Volume 6 Supplement 1

15thPaediatric Rheumatology European Society (PreS) Congress

Open Access

Myeloid cells which secrete S100 proteins in juvenile dermatomyositis may contribute to disease activity

  • H Varsani1,
  • H Wittkowski1,
  • J Roth1,
  • J Holton1 and
  • LR Wedderburn1
Pediatric Rheumatology20086(Suppl 1):P213

https://doi.org/10.1186/1546-0096-6-S1-P213

Published: 15 September 2008

Background

Juvenile dermatomyositis (JDM) is thought to involve an autoimmune myositis, yet the elements of the immune response which damage muscle tissue in JDM remain unclear. Muscle tissue from early JDM shows infiltration by predominantly macrophage/myeloid cells. Traditional histopathology would suggest that these cells have a scavenger or 'repair' function; our data suggest otherwise. We have analysed production of the highly proinflammatory S100 proteins MRP8/14 in JDM patients.

Methods

40 children with JDM (32 female) were recruited through the UK JDM Registry and Repository. Muscle biopsy tissue (n = 33) serum (n = 39) and clinical data (physicians global assessment, CMAS, CK) were analysed. Serum MRP8/14 was measured by ELISA in JDM and 50 healthy age-matched children. Muscle biopsies were analysed by 2-colour immunofluorescence, stained with antibodies to human CD68, CD14, CD163, CD15, DC-LAMP, MRP14 and the heterodimer MRP8/14.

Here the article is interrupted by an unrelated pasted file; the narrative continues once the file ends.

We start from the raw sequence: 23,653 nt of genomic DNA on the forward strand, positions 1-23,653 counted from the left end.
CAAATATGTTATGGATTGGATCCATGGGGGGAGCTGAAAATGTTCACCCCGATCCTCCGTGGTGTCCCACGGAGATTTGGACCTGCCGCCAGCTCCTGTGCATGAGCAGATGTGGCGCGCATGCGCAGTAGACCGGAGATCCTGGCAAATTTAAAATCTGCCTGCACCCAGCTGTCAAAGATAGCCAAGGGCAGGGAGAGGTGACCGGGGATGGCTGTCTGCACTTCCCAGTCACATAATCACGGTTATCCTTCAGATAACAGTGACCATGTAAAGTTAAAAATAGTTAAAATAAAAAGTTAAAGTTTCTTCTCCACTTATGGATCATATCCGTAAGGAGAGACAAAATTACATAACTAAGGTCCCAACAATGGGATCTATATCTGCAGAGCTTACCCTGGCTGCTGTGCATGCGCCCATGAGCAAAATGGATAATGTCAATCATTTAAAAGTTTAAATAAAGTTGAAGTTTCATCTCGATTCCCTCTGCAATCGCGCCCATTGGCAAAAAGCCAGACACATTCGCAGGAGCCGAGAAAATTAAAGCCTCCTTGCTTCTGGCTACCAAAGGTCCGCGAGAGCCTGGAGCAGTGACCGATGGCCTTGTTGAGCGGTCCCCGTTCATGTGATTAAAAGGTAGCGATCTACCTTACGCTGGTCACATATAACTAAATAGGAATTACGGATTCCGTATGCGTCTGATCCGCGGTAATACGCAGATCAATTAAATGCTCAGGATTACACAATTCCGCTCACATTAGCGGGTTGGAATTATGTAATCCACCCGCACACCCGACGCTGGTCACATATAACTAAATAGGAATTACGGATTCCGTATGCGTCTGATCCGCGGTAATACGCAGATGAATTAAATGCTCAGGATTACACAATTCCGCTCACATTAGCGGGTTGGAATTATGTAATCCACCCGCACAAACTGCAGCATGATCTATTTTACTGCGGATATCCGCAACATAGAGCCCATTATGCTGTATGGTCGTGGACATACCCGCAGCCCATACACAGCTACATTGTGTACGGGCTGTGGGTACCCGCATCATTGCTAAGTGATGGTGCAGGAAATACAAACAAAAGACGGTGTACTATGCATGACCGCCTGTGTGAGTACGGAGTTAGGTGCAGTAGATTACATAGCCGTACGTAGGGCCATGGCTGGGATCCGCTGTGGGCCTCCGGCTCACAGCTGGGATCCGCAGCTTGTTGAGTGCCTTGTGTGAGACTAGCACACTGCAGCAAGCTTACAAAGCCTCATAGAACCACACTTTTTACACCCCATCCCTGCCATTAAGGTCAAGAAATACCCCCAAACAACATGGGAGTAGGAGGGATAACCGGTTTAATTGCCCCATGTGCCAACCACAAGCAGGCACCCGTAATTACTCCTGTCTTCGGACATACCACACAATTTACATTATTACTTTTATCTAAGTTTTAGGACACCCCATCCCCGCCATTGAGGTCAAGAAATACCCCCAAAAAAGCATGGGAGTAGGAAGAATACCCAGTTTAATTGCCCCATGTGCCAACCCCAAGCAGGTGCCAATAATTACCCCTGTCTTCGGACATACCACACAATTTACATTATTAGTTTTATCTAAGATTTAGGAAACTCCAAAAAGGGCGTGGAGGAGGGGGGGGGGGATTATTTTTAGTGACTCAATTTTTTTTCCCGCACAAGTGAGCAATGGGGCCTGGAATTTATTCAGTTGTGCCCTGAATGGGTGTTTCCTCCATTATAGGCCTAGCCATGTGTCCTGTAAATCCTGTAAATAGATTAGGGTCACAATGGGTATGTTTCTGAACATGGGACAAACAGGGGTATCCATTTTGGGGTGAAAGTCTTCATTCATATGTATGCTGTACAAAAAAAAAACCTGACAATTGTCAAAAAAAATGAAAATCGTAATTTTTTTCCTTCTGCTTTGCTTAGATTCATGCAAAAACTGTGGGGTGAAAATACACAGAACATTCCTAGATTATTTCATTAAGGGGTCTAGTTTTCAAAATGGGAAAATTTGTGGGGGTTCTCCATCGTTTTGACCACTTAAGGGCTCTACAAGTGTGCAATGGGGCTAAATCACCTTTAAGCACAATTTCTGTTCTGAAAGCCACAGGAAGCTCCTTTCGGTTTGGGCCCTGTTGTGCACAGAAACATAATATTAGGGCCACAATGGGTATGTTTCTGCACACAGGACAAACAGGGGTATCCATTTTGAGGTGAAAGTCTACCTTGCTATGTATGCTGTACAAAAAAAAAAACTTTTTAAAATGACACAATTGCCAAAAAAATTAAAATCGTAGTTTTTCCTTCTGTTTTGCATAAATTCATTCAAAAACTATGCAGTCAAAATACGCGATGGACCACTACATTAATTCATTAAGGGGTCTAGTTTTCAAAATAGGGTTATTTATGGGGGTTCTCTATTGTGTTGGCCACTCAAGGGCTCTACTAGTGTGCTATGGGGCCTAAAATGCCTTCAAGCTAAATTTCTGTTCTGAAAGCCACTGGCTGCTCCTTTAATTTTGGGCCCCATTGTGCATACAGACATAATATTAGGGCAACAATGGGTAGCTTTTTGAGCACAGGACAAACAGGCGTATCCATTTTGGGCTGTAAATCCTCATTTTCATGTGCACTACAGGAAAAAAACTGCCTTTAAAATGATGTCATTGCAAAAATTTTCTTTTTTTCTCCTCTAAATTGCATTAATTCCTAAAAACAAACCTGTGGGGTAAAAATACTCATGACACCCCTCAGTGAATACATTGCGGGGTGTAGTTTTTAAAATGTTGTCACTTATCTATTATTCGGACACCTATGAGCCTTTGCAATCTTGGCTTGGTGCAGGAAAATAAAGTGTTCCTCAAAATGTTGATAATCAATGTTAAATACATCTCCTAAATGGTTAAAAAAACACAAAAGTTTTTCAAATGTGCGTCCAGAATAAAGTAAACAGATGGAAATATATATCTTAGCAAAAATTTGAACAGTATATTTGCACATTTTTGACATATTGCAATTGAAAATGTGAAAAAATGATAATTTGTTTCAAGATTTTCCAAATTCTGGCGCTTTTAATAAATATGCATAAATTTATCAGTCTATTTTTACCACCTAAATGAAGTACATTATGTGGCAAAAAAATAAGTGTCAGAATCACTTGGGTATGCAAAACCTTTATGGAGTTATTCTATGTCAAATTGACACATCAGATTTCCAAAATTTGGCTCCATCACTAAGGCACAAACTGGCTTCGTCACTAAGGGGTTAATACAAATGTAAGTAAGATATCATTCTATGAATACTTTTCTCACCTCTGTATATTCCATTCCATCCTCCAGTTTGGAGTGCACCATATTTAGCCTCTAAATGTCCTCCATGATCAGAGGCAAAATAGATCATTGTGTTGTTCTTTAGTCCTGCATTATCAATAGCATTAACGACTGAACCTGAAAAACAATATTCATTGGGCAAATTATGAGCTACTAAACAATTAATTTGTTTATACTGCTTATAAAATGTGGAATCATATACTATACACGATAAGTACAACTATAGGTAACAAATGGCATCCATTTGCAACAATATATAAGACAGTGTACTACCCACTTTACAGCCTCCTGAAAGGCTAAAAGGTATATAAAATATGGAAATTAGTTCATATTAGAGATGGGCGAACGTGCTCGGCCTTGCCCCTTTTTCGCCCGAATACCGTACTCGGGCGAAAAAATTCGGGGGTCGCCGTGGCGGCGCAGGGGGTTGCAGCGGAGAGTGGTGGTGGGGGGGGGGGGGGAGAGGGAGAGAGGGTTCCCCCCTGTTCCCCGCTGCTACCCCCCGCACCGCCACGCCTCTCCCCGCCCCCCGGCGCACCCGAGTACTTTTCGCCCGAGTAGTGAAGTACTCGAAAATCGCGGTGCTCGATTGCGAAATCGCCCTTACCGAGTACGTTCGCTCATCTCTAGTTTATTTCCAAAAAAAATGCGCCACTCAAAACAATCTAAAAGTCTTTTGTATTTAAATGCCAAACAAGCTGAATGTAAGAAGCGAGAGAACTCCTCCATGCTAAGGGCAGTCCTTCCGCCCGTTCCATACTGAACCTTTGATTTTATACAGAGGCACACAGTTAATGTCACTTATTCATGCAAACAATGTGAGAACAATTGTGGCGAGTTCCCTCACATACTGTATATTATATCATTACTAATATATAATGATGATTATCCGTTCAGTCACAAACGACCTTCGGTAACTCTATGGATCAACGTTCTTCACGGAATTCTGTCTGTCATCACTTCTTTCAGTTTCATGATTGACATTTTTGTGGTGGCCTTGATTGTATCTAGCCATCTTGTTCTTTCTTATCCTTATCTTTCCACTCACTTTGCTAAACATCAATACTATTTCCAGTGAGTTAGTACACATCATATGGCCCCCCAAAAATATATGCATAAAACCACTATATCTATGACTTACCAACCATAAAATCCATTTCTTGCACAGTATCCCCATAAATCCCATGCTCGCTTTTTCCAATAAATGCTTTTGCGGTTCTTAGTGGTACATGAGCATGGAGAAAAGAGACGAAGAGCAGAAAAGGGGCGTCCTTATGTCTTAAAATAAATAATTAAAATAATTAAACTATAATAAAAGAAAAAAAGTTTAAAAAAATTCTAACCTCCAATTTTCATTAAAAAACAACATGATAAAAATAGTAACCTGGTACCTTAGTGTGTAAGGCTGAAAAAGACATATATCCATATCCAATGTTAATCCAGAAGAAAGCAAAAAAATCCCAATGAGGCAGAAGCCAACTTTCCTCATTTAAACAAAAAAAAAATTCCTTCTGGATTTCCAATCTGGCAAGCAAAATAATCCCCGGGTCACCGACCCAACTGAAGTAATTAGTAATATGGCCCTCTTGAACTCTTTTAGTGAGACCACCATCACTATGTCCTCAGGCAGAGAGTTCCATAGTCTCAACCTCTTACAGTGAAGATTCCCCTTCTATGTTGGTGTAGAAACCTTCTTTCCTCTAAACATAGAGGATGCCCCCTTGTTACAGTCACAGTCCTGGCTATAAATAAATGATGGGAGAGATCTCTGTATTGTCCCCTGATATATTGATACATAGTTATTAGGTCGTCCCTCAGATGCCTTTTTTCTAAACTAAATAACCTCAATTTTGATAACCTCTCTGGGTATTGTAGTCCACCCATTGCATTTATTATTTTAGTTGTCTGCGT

Results

MRP8/14 were significantly raised in serum from children with JDM (2428 ± 1717 ng/ml) compared to age matched controls (340 ± 40 ng/ml). Serum MRP8/14 levels correlated with CMAS (r = -0.525) PGA (r = 0.498) and CK (r = 0.688). Muscle biopsy analysis frequently showed early diffuse infiltrate of MRP14+ cells. Lineage analysis of infiltrating MRP14+ cells showed that the majority were CD68+ (76.6%) with a minority of MRP14+ cells being CD14+ (21.9%), CD163 (20.2%) or CD15+ (19.6%). Infiltrating DCs did not express MRP proteins.

Conclusion

MRP8/14 levels in serum of patients with JDM correlate with disease activity, and a subpopulation of pro-inflammatory macrophages in muscle tissue may be a source of these highly inflammatory proteins.

Authors’ Affiliations

(1)
Institute of Child Health

Copyright

© Varsani et al; licensee BioMed Central Ltd. 2008

This article is published under license to BioMed Central Ltd.

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